The Dead = original Long Tail band?

There is an interesting post on the Long Tail blog that discusses the current trend of bands giving away their recorded works for free on MySpace pages, etc while banking on gigs to earn money.

Anderson's argument is that recording and distribution costs have fallen to virtually nothing so bands feel justified charging nothing for their recorded works while charging for the experience of seeing them live.

The somewhat amusing thing is that he suggests that this is something new in the industry while any Deadhead worth their salt would recognize the business model to share important features with the Dead's very own -- if one could go so far as to call the Dead's incessant touring and taping policy as a 'business model.' One astute commenter named Elvis pointed out the similarities.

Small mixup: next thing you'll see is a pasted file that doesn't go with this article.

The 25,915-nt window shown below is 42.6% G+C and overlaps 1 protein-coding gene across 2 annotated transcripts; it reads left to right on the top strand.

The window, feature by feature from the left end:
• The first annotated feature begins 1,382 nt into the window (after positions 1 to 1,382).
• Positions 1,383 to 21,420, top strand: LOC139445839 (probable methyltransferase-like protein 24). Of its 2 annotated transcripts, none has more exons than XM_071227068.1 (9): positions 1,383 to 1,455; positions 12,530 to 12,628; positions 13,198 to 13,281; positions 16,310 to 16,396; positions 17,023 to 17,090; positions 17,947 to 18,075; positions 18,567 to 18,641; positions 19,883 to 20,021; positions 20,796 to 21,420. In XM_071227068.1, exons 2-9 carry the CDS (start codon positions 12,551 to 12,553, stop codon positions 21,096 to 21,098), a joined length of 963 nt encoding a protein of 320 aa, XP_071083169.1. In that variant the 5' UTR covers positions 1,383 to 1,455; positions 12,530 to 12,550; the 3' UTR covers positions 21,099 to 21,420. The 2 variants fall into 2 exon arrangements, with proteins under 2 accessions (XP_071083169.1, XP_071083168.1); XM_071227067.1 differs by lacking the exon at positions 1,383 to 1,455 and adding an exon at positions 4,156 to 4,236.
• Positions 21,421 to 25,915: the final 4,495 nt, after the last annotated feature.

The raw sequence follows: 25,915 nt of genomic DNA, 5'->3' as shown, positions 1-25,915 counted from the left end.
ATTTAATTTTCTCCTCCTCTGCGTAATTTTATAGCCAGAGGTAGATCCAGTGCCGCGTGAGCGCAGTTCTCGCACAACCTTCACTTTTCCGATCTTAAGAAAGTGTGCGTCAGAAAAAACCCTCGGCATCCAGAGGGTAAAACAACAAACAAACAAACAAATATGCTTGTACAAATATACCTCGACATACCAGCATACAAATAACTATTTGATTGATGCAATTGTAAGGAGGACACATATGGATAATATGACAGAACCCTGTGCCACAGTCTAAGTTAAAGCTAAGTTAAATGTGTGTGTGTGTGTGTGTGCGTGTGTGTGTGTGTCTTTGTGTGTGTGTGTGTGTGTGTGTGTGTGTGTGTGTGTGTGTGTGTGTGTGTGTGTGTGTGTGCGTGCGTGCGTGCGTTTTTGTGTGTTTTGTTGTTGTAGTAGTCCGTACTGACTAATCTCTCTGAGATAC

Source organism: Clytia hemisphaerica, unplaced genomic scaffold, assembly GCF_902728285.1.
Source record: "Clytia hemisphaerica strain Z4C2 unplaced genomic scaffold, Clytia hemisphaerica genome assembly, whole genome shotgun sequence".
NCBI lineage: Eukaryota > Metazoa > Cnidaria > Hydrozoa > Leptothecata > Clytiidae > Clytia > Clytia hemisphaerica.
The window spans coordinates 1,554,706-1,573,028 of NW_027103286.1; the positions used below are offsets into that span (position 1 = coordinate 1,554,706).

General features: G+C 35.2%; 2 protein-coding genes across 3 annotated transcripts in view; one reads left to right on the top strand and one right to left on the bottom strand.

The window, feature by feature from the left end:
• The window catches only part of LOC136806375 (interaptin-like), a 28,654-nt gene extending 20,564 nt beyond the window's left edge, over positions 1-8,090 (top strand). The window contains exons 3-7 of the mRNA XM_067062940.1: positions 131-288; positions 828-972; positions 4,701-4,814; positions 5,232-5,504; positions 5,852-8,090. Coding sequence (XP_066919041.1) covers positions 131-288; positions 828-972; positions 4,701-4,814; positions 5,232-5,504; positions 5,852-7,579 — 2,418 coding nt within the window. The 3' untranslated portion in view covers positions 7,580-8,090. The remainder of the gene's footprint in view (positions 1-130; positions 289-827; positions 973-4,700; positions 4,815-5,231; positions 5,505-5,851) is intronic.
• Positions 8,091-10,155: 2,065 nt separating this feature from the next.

But there are differences, in the Dead's heyday recording and distribution costs were not next-to-nothing. Nor was there an internet where the Dead could facilitate the trading of concert recordings. It all arose seemingly spontaneously from the Dead's, or at least Jerry's, insistence that once the music left their fingertips/mouths it no longer belonged to them. It's hard to call that a business model but it worked. Surprisingly well.

There's nothing like the Grateful Dead. And, it seems there won't be anytime soon. MySpace or no MySpace...

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